“Macaroni and Cheese,” Fairbanks artist Tamara Wilson’s art show and installation at Bunnell Street Arts Center, appears to be a room of domestic tranquility with a bit of 1980s nostalgia.
Agave-print wallpaper lines two walls of the room. A refrigerator door has brightly-colored alphabet magnets stuck to it, the letters spelling out “oh, please,” as if a surly teenager had left a mark after a midnight cold pizza run.
A white radiator casts the feeling of warmth on the room. Colorful paintings hang on the wall next to a bright orange rotary dial phone, the handset connected by a long extension cord, the way people talked before cordless handsets or cell phones.
And it’s all made of felt.
“I think the main draw to it is as a typical craft material,” Wilson said in a phone interview. “… Everyone has a memory with that kind of super-synthetic material, those colors, cutting it out and gluing and glitter.”
Wilson, 33, hung her show and did the installation recently for a two-week Artist in Residence at Bunnell. On Feb. 7 she introduced the exhibit in a First Friday artist’s talk before heading back to Fairbanks. The room installation dominates the show. She said the idea is about “wanting to share that world with people.”
“How can people step into the art world that I have learned to love?” Wilson said in her artist’s talk. “… You guys become the art because you’re now inside the painting.”
Born and raised in Fairbanks, Wilson got her bachelor’s degree at the University of Alaska Fairbanks and a master of fine arts from the University of New Mexico in Albuquerque. At UAF she studied with the artists Laura Hewitt and Rachelle Dowdy, both Bunnell artists.
Hewitt inspired Wilson to take her art seriously, Wilson said.
“It wasn’t messing around,” she said Hewitt told her. “… This was a real discipline.”
Not that there isn’t a lot of playfulness in Wilson’s art. At her Bunnell artist talk, Wilson said the artist Philip Guston helped her see the fun in art. Guston had moved away from abstract expressionism into figurative art, and when someone asked him how he could do that, he said it brought him joy.
“It put this seed in my head that it’s OK to investigate these delightful things, to explore joy,” Wilson said. “It’s about having fun and playing. Why can’t we do this as adults?”
As a girl, Wilson learned to sew from her mother, who had gotten annoyed at Wilson changing her Halloween costume ideas at the last minute and so told her to make her own outfits. Wilson started out painting but eventually moved into using fabric as her media.
“When I started incorporating that into my art work, I was using it because it was a language, because it was part of what I was,” she said.
Fabric and sewing has the stereotype of being women’s work. Wilson admits there’s a domestic theme in her art.
“I realized this last show when I was installing the radiator … In most of my shows I have a source of heat,” she said. “I feel like in many ways I’m making a small home. I’m making a little mess.”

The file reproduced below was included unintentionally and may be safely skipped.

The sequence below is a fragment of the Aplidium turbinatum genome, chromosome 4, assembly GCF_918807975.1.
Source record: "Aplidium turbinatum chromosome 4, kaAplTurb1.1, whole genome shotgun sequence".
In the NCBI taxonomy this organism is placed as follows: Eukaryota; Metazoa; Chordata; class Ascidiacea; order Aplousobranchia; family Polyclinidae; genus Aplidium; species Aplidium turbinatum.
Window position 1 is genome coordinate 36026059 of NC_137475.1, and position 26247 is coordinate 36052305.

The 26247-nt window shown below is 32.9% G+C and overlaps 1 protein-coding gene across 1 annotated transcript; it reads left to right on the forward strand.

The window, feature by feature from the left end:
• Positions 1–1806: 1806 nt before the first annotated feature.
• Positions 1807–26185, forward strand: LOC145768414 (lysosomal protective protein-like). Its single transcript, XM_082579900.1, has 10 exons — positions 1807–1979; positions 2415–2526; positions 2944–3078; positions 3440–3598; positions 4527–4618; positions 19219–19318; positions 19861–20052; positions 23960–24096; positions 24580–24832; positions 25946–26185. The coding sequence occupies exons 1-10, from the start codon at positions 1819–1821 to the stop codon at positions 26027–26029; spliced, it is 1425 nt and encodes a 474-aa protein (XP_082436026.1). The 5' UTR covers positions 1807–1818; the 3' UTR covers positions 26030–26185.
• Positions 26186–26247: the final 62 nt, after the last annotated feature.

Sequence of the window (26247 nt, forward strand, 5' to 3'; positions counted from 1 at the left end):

Some of her work uses materials and crafts that have the stereotype of being men’s work, like flooring and cabinetry. Wilson built her own studio and home, and would work at jobs just to learn a certain skill. In one installation at Bunnell, “Material Quilt,” the pieces of the quilt — an array of constructions — have both fiber and material. One piece is an upholstered cushion with a silver duct tape repair. Another is a cabinet salvaged from a construction job she did.
“I respected all those skills that are stereotypical men’s work,” Wilson said. “I realized what I’m doing is mixing the two. It doesn’t matter. It’s no longer a conversation about the expectations of your gender. It’s a new language entirely.”
That combination, where an artist can both sew and saw, can transcend gender norms.
“I realize I’m like that in my own life,” Wilson said. “I’m not either or. I’m Tamara. I’m just me who does my stuff.”
The title of her show, “Macaroni and Cheese,” has to do with the her feelings about the meal as a comfort food. It can be bland and boring, she said, but also with the addition of spices and ingredients become “this extraordinary dish.”
“I feel like that’s what the art world is for me, taking what makes you feel good and what you see good out of it,” she said. “…You can use it to communicate a lot of other different things as well, but it’s really how you use it and how you enjoy it.”
The agave design in her wallpaper also has another meaning, Wilson said.
“I like how ordinary it is. It’s an unassuming, spiky, bush-like thing,” she said. “These giant blossoms six-feet tall grow out of the middle, and then it dies. … It’s such a useful plant, too, It makes fabric. I like the duality of a thing that makes things. … tequila and agave sugar. … I felt like it needed to be celebrated.”
Wilson has been using her craft skills on another project, the Lemonade Stand, an alternative exhibit space. She found a 1966 13-foot trailer at Summit Lake north of Delta Junction and did a frame-up renovation. It has its original aluminum skin, but was totally gutted.
The Lemonade Stand will be a place artists can do installation art who might not have access to galleries.
“Artists could do all the things they wish they could in other places,” she said. “…They could bring an art experience to places that don’t have established galleries in their community.”
For more on the Lemonade Stand see her photos on Instagram @lemonadester; for her work go to @tamarakwilson.